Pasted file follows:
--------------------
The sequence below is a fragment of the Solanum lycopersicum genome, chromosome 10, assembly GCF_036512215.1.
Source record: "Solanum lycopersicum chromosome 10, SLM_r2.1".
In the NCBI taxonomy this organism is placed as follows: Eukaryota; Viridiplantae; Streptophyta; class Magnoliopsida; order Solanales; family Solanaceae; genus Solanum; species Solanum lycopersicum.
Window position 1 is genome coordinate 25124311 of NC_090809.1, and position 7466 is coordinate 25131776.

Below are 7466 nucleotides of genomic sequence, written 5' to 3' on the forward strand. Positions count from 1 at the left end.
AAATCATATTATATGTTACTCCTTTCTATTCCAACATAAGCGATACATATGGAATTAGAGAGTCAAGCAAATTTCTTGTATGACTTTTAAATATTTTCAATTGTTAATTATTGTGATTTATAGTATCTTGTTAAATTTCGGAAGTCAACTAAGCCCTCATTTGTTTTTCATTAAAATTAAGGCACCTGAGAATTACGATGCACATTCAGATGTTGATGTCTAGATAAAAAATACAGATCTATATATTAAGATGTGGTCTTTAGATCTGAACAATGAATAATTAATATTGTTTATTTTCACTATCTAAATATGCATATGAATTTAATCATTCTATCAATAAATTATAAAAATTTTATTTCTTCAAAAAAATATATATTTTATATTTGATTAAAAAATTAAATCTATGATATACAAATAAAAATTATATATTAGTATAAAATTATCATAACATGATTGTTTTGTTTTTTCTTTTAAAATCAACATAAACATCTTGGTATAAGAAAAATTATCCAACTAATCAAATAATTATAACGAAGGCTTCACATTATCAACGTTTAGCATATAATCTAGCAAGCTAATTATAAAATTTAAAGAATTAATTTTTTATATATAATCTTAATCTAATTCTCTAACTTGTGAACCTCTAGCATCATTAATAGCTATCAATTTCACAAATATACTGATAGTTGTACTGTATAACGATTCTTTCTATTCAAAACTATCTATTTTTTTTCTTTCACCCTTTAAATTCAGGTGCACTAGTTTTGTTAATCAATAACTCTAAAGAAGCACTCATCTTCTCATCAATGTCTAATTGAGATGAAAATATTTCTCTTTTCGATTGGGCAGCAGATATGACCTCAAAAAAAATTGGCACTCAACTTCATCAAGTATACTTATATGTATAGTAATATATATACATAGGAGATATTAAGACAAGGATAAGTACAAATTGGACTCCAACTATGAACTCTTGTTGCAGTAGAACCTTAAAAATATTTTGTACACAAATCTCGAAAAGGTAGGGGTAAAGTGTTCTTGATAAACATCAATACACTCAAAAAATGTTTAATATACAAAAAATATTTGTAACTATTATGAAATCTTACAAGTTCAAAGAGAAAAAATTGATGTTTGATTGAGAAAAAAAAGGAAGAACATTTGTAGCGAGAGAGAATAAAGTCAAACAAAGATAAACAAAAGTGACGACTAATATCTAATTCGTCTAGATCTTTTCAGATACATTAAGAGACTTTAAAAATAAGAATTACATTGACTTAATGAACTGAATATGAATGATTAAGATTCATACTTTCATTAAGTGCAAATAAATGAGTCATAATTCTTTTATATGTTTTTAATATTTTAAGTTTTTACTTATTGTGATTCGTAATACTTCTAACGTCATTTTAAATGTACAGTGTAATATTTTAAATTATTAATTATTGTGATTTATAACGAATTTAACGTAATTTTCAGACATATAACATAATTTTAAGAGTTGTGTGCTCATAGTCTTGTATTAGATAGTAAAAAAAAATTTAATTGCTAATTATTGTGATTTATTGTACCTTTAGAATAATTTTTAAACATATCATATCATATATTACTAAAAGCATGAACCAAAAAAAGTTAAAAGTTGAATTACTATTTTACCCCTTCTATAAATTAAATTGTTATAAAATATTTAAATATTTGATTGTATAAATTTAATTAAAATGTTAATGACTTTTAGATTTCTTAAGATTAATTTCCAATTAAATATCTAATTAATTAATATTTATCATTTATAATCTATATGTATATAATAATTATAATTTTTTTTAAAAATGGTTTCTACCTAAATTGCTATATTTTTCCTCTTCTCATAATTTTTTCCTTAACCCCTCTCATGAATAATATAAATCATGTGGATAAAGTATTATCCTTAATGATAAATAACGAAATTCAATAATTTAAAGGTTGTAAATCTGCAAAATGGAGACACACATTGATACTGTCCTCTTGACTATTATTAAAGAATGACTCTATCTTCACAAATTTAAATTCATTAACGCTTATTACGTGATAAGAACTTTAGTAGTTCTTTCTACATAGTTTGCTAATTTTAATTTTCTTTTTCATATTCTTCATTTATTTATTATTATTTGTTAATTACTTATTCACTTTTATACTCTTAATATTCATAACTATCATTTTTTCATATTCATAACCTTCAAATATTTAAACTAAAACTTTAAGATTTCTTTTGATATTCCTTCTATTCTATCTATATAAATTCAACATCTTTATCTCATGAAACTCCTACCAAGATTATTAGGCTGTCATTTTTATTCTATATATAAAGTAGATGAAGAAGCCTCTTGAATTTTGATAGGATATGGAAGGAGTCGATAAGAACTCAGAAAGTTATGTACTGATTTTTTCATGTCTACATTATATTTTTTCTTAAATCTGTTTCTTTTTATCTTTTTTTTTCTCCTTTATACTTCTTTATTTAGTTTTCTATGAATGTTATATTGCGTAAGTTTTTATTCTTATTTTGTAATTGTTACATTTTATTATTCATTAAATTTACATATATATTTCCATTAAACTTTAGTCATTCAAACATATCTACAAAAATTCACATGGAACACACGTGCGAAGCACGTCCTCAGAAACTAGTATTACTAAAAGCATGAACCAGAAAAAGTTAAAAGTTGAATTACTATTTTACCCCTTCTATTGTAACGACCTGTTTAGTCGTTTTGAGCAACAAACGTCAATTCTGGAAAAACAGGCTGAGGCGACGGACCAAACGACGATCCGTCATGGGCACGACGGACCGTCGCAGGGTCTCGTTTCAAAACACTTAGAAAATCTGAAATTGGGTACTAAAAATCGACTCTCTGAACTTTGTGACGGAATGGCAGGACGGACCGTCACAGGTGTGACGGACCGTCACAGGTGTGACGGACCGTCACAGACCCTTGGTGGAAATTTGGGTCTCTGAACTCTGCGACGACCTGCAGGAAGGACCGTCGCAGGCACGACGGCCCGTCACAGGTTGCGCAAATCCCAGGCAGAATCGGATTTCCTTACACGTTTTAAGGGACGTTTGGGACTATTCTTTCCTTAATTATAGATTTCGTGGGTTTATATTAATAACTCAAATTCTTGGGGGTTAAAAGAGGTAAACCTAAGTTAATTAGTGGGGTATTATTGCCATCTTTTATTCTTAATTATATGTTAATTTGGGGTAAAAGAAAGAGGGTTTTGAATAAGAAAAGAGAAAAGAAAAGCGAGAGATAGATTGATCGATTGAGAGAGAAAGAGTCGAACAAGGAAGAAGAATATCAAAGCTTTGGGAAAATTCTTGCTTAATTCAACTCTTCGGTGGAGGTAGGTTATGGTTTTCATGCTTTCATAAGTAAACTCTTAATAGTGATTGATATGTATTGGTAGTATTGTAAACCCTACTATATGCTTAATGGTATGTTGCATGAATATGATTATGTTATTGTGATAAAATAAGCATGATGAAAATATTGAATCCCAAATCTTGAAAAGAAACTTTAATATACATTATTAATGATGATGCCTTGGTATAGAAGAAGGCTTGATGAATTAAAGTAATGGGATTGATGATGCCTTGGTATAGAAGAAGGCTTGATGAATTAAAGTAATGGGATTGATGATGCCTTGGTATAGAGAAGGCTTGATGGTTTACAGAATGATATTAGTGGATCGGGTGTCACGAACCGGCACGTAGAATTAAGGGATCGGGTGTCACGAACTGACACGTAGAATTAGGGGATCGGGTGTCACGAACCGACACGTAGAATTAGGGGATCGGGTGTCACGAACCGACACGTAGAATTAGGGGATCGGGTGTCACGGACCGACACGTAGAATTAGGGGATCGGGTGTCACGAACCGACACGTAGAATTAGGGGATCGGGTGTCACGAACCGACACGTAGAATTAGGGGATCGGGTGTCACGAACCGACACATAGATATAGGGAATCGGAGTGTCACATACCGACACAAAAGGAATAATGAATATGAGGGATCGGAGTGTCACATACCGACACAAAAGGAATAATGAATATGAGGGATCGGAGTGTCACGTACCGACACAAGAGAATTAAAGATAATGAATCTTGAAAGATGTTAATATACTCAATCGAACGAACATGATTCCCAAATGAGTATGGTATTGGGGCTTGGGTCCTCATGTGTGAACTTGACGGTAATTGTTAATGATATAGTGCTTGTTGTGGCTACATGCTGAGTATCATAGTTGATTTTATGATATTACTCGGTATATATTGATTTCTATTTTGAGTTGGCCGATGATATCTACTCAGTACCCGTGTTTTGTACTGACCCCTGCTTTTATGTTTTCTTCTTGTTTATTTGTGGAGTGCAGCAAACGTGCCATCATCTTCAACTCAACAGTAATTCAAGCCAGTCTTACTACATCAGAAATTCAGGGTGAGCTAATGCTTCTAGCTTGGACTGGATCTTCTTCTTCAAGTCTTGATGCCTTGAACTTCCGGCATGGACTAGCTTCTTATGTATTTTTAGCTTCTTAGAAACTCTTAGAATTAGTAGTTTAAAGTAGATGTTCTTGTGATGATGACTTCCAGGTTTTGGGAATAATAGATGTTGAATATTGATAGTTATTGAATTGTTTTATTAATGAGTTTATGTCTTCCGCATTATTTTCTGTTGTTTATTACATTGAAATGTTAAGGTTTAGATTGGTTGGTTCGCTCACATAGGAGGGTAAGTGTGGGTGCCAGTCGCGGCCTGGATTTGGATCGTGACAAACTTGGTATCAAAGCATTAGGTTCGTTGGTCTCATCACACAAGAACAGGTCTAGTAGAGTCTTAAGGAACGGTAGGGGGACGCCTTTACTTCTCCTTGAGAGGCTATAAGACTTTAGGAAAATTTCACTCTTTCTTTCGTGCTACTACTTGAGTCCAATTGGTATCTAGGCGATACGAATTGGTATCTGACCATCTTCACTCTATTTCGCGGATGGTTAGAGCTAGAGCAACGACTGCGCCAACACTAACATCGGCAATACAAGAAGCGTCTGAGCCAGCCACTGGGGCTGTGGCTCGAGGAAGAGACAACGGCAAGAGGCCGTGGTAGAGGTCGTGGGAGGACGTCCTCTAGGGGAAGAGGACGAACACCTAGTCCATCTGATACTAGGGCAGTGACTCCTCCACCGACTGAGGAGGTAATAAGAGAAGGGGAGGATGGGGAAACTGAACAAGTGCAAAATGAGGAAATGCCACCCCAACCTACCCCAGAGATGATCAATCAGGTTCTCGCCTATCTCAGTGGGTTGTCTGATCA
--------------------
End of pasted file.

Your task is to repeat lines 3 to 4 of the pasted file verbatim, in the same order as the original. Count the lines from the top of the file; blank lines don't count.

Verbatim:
In the NCBI taxonomy this organism is placed as follows: Eukaryota; Viridiplantae; Streptophyta; class Magnoliopsida; order Solanales; family Solanaceae; genus Solanum; species Solanum lycopersicum.
Window position 1 is genome coordinate 25124311 of NC_090809.1, and position 7466 is coordinate 25131776.